“Ever since the “Holy Land” was invented as a pilgrimage-center by the
Empress Helena in the fourth century, it had been the scene of acrimony
and violence among the rival religious groups. . . . Throughout four centuries
(15th- 19th) it had been the task of the Ottoman sultans to impose, for the
sake of civil order, a culture of mutual tolerance . . . . Where religious difference
was in question there really was only one political option: live and let live. Muslims
and Jews were nearly always able to accept this in relation to one another
and to the Christians. The followers of Christ, however, while finding
it possible to live at peace with . . . monotheists of the Islamic or Jewish
persuasion, could not always resist outbursts of violence against their
co-religionists (fellow Christians) . . . .” A.N. Wilson, The Victorians
For a long time, it seems, Christians have been more tolerant of other people of other faiths than we are of each other. Strange, how proximity breeds intolerance. I suspect it is that the closer people are to us, the more they make us nervous about our right to be here.
Today, a sticking point in the search for peace in the Holy Land is “the right to exist.” Israel insists on one key point before making major agreements with its neighbors – that the neighbors acknowledge Israel’s right to exist. Palestinians want to be recognized as a state with the right to defend its borders and preserve its sovereignty, which is essentially the same thing. The situation is admittedly complex. Both God and the devil are in the details. But the threshold question they cannot seem to get past is simple: acknowledging each other’s right to be present.
To deny someone the right to exist is the primal attack. In Madeleine L ‘Engle’s sci-fi book, A Wind In The Door, the galaxy is threatened by death-eater-like beings called Echtroi who go about x-ing or un-naming things, denying their existence. L’Enlge insists on the innate value of each of us and on our right to be here. She challenges us not only to acknowledge that each other belong on this earth but to actively defend each other’s right to exist.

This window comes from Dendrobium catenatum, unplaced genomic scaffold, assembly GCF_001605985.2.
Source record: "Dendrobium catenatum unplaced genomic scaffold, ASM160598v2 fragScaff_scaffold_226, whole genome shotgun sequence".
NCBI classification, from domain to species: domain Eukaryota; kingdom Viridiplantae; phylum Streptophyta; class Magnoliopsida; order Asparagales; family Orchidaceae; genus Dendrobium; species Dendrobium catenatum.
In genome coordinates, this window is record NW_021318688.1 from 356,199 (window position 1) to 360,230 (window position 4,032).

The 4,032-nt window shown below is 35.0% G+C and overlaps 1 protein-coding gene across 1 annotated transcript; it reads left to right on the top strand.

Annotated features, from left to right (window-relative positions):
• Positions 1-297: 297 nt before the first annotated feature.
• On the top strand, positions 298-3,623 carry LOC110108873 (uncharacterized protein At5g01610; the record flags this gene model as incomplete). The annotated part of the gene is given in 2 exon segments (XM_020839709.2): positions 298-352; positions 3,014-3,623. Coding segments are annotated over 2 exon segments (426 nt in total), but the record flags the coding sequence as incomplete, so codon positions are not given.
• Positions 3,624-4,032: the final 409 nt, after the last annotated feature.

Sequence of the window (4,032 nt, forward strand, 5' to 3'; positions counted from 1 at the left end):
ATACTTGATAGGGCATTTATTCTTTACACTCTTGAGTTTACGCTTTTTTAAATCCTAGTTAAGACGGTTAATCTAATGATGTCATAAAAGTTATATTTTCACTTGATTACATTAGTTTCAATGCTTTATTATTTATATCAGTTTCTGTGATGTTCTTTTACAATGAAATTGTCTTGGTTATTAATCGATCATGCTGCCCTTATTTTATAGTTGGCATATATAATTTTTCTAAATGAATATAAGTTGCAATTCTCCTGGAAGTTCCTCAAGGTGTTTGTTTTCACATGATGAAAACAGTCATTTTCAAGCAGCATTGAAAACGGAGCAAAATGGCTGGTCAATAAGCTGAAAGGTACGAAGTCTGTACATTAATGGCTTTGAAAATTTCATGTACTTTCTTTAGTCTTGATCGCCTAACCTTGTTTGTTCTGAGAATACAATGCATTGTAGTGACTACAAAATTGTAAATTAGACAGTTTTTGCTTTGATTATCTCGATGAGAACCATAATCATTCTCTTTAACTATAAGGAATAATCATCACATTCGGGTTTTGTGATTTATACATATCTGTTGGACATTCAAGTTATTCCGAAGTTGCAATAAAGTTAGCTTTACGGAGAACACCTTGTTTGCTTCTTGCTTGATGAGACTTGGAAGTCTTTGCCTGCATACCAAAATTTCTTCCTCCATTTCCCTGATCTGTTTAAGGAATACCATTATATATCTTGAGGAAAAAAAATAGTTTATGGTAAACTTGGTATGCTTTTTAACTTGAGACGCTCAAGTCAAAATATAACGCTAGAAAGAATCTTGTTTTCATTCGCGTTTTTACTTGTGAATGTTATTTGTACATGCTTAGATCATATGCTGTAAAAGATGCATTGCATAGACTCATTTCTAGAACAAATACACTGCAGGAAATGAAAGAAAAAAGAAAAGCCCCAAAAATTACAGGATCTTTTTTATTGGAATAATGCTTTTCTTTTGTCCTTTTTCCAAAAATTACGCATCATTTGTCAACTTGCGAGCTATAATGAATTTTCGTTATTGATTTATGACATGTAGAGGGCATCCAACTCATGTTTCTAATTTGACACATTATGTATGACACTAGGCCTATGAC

One may well wonder: why is this an issue? Why do we deny each other’s right to exist? Why is there genocide? Why is there war? Why are the different oppressed? Why are English speakers so distressed by the sound of Spanish?
If we are secure in our own place, confident that we belong on this earth, we can allow others to be here too. We can even enjoy the wild diversity of creation. We can delight that God is a unity who proliferates into diversity and that the diversity of creation is rooted in one existential ground, God. But if our self-worth, our sense of belonging, is fragile, then the presence of someone a bit different from us becomes a threat. We need to be the only ones here; or if we cannot be the only ones, then the others must be entirely like us. By being like us, they reassure us that we are the right way to be.
One way to avoid feeling threatened by people who are different is to avoid them. In his book, The Big Sort: Why The Clustering Of Like-Minded America Is Tearing Us Apart, Bill Bishop demonstrates that our nation is dividing up into smaller and smaller conclaves of people who look, think, and live more and more alike. Our gated communities are populated by racially, economically, socially, and politically similar people. The new social ghettos are far less porous than the ethnic neighborhoods of old, perhaps because they so intentionally formed out of fear of encountering someone different.
We invest a lot of energy and money so that we can at least pretend each other do not exist – to make for ourselves a seemingly safer but smaller and less interesting world. A political consequence of this fragmenting of society is the polarizing of our politics. Each congressional district has a cohesive ideology and elects people to represent that ideology. A think tank that rates congressional representatives as liberals, conservatives, or moderates notes that the number of moderates has steadily declined until the current congress, which for the first time in their studies, does not contain a single moderate. The moderates are the folks who broker the deals and work things out of gridlock. Without the moderates to negotiate the compromises, each side seeks to make the government work by subjugating the other.